The sign of the fish
Christians often display a fish symbol (referred to as the Ichthus) on their cars to let others know they believe in Jesus. Few, however, consider how it begun to represent faith in Christ and fewer still the traditions behind its use.
Though its origin is somewhat uncertain, some believe the association of fish and Christianity began with the Greek word ichthus (or ichthys, Strong's Concordance #G2486), translated twenty times in the New Testament as 'fish.' This association was likely encouraged by the fact that at least half of Jesus' twelve disciples were fishermen. Those who pursued this trade for a living included James and John (who were brothers), Peter and Andrew (also brothers), Thomas and Nathanael (see Matthew 4:21 - 22, John 21:1 - 3, etc.). In fact, five out of the first six disciples called to be a special witness of our Savior's ministry were fishermen. Additionally, it was Christ Himself who told Peter and Andrew that instead of catching fish (ichthus) He would train them to "catch" men (an allusion to the preaching of the gospel and the conversions it would bring, see Matthew 4:19, 13:47 - 48, Mark 1:17).
According to several Bible commentaries, some in the early New Testament church used the Ichthus as a secret reference (cipher) for Jesus. This correlation apparently led to the creation of an easy-to-draw shape (see above) as a profession of faith. Catholics state they believe Clement of Alexandria (c. 150 - 215 A.D.) made the earliest reference to a fish-like symbol (1913 Catholic Encyclopedia).
The religious correlation between this image and faith, albeit pagan, pre-dates the birth of Jesus. The pagan deity Dagon (from the Hebrew word for 'fish god,' Strong's Concordance #H1712) was one of the gods of Assyria and Babylon. The Amorites (some of which lived just east of the Dead Sea) and the Philistines (Judges 16:23, 1Samuel 5, 1Chronicles 10:10) also worshipped Dagon, who represented fertility. Anciently, he appeared either as a half-man half-fish or as a man wearing a fish-shaped head (with the mouth open and facing up) with its body running down his back.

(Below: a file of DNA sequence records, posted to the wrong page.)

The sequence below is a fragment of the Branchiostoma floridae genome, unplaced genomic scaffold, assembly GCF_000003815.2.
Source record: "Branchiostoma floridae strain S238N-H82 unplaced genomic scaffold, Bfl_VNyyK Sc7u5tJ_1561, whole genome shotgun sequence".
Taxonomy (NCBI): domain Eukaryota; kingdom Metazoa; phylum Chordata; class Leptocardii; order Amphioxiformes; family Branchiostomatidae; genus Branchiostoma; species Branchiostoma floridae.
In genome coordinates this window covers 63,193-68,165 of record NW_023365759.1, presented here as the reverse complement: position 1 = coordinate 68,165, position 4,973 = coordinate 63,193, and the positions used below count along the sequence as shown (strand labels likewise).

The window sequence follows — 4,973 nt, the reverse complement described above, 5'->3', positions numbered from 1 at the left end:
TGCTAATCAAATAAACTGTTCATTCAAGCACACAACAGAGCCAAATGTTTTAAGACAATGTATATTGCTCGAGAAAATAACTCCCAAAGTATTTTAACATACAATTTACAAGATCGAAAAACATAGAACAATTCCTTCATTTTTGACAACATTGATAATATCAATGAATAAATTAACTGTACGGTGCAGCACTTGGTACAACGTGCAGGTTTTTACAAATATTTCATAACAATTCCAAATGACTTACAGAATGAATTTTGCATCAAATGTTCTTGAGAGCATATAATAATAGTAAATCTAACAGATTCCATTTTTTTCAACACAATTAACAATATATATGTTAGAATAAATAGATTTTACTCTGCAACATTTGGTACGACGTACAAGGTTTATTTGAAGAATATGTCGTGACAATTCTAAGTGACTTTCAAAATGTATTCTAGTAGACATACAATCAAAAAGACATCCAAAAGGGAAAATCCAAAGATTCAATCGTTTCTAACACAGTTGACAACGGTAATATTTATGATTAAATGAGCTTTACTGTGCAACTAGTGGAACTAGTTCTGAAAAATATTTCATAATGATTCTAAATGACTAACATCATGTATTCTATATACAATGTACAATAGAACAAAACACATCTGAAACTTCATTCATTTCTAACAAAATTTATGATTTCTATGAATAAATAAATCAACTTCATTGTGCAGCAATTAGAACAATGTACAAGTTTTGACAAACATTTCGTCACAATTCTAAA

Some have thought the 'star' (which was actually an angel) which appeared to the Magi seeking the Christ child was a bright object in the shape of a fish, formed by the conjunction of some planets.
After the New Testament church started on Pentecost in 30 A.D., it did not take long for violence to visit those who dared to live ‘the Way’ (Acts 9:2). The first martyr, Stephen, died in 32 A.D., just two years after Jesus' resurrection. The Roman Empire's first of TEN state-sponsored hunts and persecutions of those who were converted began under Nero in 67 A.D.
According to some traditions (not the Bible), early believers used the Ichthus to mark off meeting places, to designate tombs, and to identify each other. When a Christian approached someone on the road, he or she (as the story goes) would draw a half-arc on the ground with his or her toe or a stick. If the other person also drew a half-arc, completing the outline of the symbol, then both knew the other believed in Jesus and thus persecution could be avoided.
Modern History of the Symbol
For whatever reason, the Ichthus or 'Jesus Fish' fell out of popular use for many years until the early 1970s. It experienced a resurgence in use beginning around 1973 and has since become a worldwide icon of the Christian faith. Today, this symbol is not only on cars but also within business logos, advertisements, on T-shirts, in jewelry and more.